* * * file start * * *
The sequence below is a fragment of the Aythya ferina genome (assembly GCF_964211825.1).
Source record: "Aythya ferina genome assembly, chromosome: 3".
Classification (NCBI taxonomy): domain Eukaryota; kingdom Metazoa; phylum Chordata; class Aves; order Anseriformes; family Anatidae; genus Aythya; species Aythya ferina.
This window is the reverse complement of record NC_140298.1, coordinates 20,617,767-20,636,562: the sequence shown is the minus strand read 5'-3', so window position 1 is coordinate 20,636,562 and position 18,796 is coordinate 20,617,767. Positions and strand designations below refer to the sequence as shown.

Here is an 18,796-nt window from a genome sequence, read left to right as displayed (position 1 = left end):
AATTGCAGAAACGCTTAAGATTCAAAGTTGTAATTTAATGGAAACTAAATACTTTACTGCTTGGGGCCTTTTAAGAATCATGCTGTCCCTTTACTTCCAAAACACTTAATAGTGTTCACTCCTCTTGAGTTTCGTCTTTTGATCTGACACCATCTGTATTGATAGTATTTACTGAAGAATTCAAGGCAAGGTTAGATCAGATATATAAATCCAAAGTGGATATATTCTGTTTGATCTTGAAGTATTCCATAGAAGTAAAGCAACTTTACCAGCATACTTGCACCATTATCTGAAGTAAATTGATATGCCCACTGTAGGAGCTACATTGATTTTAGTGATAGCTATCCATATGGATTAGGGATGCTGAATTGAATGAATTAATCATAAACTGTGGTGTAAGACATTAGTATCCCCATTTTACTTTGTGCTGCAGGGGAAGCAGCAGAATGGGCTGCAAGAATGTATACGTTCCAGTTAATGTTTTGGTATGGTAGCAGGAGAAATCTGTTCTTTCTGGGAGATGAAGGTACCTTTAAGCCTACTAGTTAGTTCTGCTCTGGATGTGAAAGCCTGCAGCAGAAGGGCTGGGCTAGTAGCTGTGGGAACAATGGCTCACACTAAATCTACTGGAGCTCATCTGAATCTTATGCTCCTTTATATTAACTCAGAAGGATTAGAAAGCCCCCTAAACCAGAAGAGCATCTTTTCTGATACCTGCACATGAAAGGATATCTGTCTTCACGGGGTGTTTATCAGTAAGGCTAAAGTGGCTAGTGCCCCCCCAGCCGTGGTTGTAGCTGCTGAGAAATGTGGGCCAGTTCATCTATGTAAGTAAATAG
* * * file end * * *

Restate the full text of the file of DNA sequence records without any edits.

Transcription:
The sequence below is a fragment of the Aythya ferina genome (assembly GCF_964211825.1).
Source record: "Aythya ferina genome assembly, chromosome: 3".
Classification (NCBI taxonomy): domain Eukaryota; kingdom Metazoa; phylum Chordata; class Aves; order Anseriformes; family Anatidae; genus Aythya; species Aythya ferina.
This window is the reverse complement of record NC_140298.1, coordinates 20,617,767-20,636,562: the sequence shown is the minus strand read 5'-3', so window position 1 is coordinate 20,636,562 and position 18,796 is coordinate 20,617,767. Positions and strand designations below refer to the sequence as shown.

Here is an 18,796-nt window from a genome sequence, read left to right as displayed (position 1 = left end):
AATTGCAGAAACGCTTAAGATTCAAAGTTGTAATTTAATGGAAACTAAATACTTTACTGCTTGGGGCCTTTTAAGAATCATGCTGTCCCTTTACTTCCAAAACACTTAATAGTGTTCACTCCTCTTGAGTTTCGTCTTTTGATCTGACACCATCTGTATTGATAGTATTTACTGAAGAATTCAAGGCAAGGTTAGATCAGATATATAAATCCAAAGTGGATATATTCTGTTTGATCTTGAAGTATTCCATAGAAGTAAAGCAACTTTACCAGCATACTTGCACCATTATCTGAAGTAAATTGATATGCCCACTGTAGGAGCTACATTGATTTTAGTGATAGCTATCCATATGGATTAGGGATGCTGAATTGAATGAATTAATCATAAACTGTGGTGTAAGACATTAGTATCCCCATTTTACTTTGTGCTGCAGGGGAAGCAGCAGAATGGGCTGCAAGAATGTATACGTTCCAGTTAATGTTTTGGTATGGTAGCAGGAGAAATCTGTTCTTTCTGGGAGATGAAGGTACCTTTAAGCCTACTAGTTAGTTCTGCTCTGGATGTGAAAGCCTGCAGCAGAAGGGCTGGGCTAGTAGCTGTGGGAACAATGGCTCACACTAAATCTACTGGAGCTCATCTGAATCTTATGCTCCTTTATATTAACTCAGAAGGATTAGAAAGCCCCCTAAACCAGAAGAGCATCTTTTCTGATACCTGCACATGAAAGGATATCTGTCTTCACGGGGTGTTTATCAGTAAGGCTAAAGTGGCTAGTGCCCCCCCAGCCGTGGTTGTAGCTGCTGAGAAATGTGGGCCAGTTCATCTATGTAAGTAAATAG